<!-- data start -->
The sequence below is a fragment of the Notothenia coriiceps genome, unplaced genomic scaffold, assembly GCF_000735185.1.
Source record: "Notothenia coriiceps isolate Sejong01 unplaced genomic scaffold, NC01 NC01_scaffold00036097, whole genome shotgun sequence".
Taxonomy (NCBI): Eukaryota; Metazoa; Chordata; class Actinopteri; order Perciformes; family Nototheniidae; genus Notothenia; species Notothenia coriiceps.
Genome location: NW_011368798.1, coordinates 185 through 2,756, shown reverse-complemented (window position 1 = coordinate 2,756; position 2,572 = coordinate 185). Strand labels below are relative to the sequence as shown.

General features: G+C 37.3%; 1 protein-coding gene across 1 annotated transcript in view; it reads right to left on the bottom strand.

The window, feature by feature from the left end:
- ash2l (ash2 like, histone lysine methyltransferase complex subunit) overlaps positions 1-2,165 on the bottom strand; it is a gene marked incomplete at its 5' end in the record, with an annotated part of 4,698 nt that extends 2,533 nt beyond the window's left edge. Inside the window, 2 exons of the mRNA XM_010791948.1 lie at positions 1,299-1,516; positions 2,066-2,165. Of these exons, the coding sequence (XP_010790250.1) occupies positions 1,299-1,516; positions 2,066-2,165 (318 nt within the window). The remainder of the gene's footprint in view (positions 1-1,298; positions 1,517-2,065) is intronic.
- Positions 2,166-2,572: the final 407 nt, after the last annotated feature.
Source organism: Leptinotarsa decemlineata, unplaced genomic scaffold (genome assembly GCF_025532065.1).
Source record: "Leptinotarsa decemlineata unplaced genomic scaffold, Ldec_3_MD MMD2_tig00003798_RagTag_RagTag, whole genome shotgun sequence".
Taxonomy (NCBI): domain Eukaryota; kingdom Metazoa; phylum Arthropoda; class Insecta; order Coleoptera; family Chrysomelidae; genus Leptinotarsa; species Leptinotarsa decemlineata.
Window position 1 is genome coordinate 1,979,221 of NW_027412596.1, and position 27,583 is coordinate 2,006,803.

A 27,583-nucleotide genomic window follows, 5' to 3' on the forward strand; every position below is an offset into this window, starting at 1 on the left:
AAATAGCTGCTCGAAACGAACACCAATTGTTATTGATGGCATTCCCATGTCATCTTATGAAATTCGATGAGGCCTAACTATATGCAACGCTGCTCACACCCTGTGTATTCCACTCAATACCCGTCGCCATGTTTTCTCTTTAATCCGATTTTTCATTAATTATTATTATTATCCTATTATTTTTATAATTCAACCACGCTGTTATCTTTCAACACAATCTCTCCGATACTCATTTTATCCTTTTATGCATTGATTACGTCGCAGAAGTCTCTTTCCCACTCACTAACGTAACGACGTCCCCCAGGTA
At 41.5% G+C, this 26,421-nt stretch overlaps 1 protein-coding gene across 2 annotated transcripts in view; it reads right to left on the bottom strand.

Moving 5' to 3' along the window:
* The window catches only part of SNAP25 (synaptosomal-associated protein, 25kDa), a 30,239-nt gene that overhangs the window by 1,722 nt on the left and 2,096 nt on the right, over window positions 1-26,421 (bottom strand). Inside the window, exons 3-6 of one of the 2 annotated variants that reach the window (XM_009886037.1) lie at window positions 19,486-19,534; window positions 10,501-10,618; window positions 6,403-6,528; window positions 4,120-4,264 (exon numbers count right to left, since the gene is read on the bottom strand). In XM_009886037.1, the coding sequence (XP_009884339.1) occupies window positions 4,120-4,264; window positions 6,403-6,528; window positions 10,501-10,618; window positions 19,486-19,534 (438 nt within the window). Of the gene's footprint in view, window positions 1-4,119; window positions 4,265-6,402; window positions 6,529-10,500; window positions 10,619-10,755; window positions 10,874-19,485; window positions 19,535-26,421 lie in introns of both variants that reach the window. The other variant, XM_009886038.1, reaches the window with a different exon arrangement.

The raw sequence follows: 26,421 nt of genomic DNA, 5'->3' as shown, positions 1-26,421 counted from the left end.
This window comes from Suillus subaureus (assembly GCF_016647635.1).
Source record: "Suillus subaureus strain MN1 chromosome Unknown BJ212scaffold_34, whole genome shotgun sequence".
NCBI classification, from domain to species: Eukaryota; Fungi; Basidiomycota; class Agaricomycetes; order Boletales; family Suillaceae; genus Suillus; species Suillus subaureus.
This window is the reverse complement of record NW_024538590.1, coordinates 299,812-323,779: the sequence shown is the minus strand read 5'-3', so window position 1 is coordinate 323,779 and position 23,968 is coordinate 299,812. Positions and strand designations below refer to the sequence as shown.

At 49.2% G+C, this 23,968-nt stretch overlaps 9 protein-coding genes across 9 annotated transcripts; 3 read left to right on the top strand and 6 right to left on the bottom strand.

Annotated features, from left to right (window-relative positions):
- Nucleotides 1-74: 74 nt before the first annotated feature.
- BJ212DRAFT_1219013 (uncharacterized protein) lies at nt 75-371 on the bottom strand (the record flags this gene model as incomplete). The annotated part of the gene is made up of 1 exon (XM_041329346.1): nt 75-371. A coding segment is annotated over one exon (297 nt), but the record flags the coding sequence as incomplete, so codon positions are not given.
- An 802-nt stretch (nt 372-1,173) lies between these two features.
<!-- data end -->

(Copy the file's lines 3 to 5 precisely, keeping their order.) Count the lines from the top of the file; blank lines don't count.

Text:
Taxonomy (NCBI): Eukaryota; Metazoa; Chordata; class Actinopteri; order Perciformes; family Nototheniidae; genus Notothenia; species Notothenia coriiceps.
Genome location: NW_011368798.1, coordinates 185 through 2,756, shown reverse-complemented (window position 1 = coordinate 2,756; position 2,572 = coordinate 185). Strand labels below are relative to the sequence as shown.

General features: G+C 37.3%; 1 protein-coding gene across 1 annotated transcript in view; it reads right to left on the bottom strand.